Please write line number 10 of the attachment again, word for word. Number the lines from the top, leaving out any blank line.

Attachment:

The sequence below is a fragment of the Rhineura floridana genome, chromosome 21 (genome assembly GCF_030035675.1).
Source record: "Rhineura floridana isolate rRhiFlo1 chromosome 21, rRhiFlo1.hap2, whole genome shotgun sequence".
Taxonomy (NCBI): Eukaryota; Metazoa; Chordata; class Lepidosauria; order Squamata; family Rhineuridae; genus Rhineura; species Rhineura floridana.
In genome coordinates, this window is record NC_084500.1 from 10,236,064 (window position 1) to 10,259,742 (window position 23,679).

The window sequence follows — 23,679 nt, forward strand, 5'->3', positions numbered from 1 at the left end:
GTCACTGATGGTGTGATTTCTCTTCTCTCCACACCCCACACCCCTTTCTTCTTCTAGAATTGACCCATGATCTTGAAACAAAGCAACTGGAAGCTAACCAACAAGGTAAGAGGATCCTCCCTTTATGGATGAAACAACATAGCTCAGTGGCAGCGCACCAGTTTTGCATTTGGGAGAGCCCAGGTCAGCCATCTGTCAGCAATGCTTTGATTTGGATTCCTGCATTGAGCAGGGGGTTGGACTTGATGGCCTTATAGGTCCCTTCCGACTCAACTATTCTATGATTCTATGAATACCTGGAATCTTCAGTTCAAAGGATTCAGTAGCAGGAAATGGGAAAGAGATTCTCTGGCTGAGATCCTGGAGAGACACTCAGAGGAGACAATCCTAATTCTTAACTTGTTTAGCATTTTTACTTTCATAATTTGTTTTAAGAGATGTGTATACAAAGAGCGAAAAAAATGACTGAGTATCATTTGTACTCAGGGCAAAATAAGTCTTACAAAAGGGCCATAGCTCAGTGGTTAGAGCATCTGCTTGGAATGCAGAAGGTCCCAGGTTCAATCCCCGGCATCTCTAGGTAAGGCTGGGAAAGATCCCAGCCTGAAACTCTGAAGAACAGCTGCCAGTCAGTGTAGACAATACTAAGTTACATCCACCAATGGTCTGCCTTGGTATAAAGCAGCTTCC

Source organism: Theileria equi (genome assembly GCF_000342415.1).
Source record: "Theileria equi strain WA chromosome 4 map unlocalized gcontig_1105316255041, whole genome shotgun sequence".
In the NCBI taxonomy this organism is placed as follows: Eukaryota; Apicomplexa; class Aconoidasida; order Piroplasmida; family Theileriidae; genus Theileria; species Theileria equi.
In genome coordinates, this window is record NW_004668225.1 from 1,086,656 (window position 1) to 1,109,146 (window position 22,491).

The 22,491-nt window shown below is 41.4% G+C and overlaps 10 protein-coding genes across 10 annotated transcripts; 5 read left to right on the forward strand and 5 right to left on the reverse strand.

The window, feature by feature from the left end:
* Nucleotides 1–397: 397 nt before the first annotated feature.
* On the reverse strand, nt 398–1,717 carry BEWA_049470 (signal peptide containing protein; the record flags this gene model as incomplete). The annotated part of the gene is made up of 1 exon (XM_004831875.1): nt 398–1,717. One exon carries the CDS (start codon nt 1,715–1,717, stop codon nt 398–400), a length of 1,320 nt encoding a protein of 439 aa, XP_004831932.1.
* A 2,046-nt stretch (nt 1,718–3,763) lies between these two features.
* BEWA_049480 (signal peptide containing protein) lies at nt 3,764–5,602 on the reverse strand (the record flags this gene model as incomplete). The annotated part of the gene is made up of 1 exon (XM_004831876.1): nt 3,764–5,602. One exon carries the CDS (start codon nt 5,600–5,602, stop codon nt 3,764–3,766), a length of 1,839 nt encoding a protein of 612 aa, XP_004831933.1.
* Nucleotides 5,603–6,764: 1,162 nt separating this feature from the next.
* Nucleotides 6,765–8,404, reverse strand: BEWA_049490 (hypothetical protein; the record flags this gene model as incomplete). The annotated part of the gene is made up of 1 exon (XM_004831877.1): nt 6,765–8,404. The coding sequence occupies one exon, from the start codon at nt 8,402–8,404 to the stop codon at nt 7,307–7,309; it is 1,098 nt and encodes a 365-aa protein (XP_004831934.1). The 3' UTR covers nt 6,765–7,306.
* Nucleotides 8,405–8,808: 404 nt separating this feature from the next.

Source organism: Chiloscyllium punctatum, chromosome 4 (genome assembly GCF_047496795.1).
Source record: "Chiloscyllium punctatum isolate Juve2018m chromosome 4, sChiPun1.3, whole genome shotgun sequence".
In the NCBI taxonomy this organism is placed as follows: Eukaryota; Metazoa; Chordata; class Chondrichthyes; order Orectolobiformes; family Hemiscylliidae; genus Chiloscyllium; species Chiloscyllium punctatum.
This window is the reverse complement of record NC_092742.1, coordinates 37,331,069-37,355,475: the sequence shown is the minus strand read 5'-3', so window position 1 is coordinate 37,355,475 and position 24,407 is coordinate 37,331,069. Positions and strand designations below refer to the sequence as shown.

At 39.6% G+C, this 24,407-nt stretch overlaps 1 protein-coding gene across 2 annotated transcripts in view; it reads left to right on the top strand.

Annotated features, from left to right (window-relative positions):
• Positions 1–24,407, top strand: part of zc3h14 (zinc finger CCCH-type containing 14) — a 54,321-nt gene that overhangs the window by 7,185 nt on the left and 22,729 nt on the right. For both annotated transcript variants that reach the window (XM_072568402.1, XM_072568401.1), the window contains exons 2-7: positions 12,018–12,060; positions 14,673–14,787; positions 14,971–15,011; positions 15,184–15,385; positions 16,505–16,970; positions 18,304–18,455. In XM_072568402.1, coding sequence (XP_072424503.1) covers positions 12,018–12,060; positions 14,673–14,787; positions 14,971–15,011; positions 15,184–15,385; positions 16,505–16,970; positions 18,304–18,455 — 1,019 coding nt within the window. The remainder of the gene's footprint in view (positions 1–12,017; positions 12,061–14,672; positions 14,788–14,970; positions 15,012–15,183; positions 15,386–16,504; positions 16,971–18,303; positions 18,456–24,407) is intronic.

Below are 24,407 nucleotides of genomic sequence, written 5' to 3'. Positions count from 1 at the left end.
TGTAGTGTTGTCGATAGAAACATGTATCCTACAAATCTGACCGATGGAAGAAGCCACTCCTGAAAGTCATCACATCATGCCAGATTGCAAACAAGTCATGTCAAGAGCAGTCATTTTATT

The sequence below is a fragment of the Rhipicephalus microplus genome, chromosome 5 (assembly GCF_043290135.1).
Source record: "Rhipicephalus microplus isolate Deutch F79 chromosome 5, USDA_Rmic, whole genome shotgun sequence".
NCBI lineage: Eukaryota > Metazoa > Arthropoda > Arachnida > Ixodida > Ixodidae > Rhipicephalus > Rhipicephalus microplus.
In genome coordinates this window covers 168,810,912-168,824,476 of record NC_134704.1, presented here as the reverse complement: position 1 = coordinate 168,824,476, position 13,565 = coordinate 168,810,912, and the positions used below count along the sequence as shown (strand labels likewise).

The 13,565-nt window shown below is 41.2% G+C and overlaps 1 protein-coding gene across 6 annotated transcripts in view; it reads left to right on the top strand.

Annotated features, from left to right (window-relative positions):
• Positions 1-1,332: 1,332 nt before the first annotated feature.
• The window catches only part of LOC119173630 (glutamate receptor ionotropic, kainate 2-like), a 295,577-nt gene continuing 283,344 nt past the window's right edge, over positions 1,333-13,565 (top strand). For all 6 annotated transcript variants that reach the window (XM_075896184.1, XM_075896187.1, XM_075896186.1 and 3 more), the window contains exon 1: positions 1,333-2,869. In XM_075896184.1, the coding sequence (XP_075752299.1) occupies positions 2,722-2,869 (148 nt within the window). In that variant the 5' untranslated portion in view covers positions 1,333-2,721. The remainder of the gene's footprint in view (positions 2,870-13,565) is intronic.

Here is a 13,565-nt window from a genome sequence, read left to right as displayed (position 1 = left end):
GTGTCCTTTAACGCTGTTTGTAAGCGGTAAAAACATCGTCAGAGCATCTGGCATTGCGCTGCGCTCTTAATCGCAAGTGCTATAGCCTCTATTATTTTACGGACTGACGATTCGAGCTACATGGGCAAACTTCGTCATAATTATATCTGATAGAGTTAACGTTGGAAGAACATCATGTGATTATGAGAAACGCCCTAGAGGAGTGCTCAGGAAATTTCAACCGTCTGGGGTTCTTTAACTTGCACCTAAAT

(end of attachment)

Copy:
In genome coordinates, this window is record NW_004668225.1 from 1,086,656 (window position 1) to 1,109,146 (window position 22,491).